A resident of Iqaluit on Baffin Island, Watt-Cloutier, has seen the effects of climate change and globalization. She was raised traditionally, on the ice and never traveled by anything other than dogsled until she was ten years old, when she was sent away to boarding school. She says "As Inuit, we have the highest suicide rate in North America, especially for our young men. And we have lots of addiction and social problems that we are trying to grapple with. I have a grandson who's nine and who's growing up here in the middle of all this. I want him to keep hunting, because the hunting culture is not well understood or is misunderstood. It is a really powerful training ground for our young people." She adds "Ultimately you learn to be wise about all kinds of choices, not only on the land. These are transferable skills that one would need, especially, in a transitioning culture such as ours. I know that many answers and solutions lie in the power of this wonderful resilient culture we have."

Friday, October 05, 2007

Pain and Suffering

October Sunflower II, © Joan Z. Rough, 2007

"Pain is inevitable. Suffering is optional."
Susun S. Weed
Wise Woman Herbal, Healing Wise

What wise words, these, and ones most of us need to remember on a daily basis. Too often I find myself tied in knots over some indignation ... 0ur planet on fire with war and climate change, the lack of rain, my dying garden over which I have slaved, a snide remark by a friend or the pain of a long forgotten memory, now suddenly come to the forefront. Those chafing, stinging knots, of course, are caused by none other than myself.

It can be difficult to let go of the headlines, the craziness of this world and enjoy the peacefulness of an autumn evening like this one ... crickets trilling ... deer feeding in the meadow below the house ... a gentle breeze stroking my skin as I sit by an open window writing these words.

I do have a choice though ... the glass half empty or full bit ... the letting go that can allow me to reclaim my life and go forward embracing whatever I find before me. Personal growth doesn't happen as I am relaxing, enjoying a mint julep on the veranda ... it happens in the dark of night when the shadows are dense and hovering too close.

For tonight I choose to let go, live in the moment and sing the praises of the universe. The shadows may retreat and my dreams will be colorful and happy. Life may still be painful, but my glass of wine will be full.

Monday, October 01, 2007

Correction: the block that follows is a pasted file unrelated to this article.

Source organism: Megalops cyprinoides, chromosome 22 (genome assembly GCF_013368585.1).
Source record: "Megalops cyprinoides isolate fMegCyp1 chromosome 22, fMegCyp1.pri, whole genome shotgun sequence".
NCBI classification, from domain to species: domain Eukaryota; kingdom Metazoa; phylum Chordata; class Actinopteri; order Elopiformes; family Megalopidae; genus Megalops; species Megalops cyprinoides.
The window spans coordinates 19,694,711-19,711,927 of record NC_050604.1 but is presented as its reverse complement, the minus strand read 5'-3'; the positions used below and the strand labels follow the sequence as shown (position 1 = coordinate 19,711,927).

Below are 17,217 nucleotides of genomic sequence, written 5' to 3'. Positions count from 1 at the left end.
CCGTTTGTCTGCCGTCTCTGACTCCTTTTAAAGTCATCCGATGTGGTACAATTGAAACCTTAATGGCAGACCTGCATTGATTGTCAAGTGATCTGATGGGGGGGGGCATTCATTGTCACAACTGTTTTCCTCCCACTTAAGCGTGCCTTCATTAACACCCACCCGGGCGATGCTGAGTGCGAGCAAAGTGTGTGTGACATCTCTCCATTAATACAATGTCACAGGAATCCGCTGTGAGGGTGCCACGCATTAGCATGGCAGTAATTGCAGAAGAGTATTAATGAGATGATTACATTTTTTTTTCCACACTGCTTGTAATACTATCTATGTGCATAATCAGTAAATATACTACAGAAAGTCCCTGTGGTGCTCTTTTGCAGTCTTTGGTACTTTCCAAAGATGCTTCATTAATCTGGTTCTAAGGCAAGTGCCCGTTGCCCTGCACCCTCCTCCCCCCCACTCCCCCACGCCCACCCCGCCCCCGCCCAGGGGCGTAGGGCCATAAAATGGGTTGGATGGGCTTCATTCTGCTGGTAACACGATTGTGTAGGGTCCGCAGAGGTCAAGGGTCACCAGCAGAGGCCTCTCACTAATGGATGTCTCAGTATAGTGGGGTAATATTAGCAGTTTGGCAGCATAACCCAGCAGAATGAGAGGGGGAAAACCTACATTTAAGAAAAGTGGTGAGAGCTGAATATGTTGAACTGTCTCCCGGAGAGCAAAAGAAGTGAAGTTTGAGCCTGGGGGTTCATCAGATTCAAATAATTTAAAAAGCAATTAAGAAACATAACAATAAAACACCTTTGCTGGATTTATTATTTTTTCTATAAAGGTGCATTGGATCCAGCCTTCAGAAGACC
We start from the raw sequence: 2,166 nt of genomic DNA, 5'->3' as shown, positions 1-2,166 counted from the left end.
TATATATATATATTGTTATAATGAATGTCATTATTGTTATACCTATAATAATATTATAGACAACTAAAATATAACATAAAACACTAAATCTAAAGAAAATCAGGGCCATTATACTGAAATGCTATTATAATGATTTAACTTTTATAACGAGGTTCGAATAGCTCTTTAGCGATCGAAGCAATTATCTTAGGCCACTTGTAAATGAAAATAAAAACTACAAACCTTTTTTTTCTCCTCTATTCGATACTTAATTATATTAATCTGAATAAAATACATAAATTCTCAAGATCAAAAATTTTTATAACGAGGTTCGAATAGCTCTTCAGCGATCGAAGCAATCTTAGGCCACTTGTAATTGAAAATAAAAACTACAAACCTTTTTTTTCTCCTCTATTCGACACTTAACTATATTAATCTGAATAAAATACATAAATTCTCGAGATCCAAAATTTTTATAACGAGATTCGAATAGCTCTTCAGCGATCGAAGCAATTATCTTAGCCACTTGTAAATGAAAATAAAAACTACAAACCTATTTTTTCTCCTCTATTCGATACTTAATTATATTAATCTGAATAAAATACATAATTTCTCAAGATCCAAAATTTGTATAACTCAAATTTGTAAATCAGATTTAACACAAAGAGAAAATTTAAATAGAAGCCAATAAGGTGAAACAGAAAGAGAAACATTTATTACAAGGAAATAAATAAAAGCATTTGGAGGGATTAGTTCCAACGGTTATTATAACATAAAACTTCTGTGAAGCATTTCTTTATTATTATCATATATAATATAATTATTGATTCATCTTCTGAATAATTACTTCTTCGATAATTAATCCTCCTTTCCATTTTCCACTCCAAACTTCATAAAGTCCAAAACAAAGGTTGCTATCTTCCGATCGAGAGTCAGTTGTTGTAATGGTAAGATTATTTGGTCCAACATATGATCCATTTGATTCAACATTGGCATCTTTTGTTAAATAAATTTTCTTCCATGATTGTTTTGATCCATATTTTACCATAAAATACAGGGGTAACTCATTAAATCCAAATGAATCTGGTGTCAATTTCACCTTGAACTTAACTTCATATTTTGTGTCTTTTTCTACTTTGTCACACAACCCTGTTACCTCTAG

Time To Get Back To Work ...

A corner of my studio

This is my studio. I haven't spent much time in this wonderful space in a good long time. Six years ago my mother came to live with us. She was not well and though she was in her own apartment, elsewhere in the house, her presence made it difficult to spend uninterrupted time being the artist I had been for many years. So gradually my time creating art diminished and during the past few years came to a halt. Though I would occassionally start something new I never finished anything. As a result many projects hang on the walls or are tucked away in boxes and bins for a time when I might feel inspired to begin again.

Since my mom passed away in May, I've been slowly pulling the threads of my life back together into some kind of recognizable shape. I think it's just beginning to blossom. Maybe it's just a tiny flower right now, but the desire to paint, to play with beads and to write poems is unfolding and I 'm finding time to look at half done pieces that I'd like to complete. And those little sparks of light, like tiny fire crackers are beginnning to go off in my head as new ideas begin to surface.

Above is the beginning of a series of small painting of the animals in my life. This is a portrait of Lilliput, not quite finished. Next I'll start on Peppermint and Miss Cleo. Then there are the dogs, Sam and Molly! Should be fun!!

This is a half finished beaded pumpkin, part of a series of small vegetables and fruit that will someday be called "Eve's Garden." Below are a few of the finished pieces, a tiny pumpkin, a gourd and an apple.

At the moment I'm working on putting the garden to bed for the winter and still going through some of my mother's belongings. I'm also beginning my studies of medicinal herbs. But creativity is knocking! I find the best way to keep the door from slamming shut when I try to open it, is to announce to the world I'm going back to work. I may not answer the phone or get out as much as I have been. I might not even write alot of posts for this blog. I'm being called by the muse, and she rarely takes no for an answer.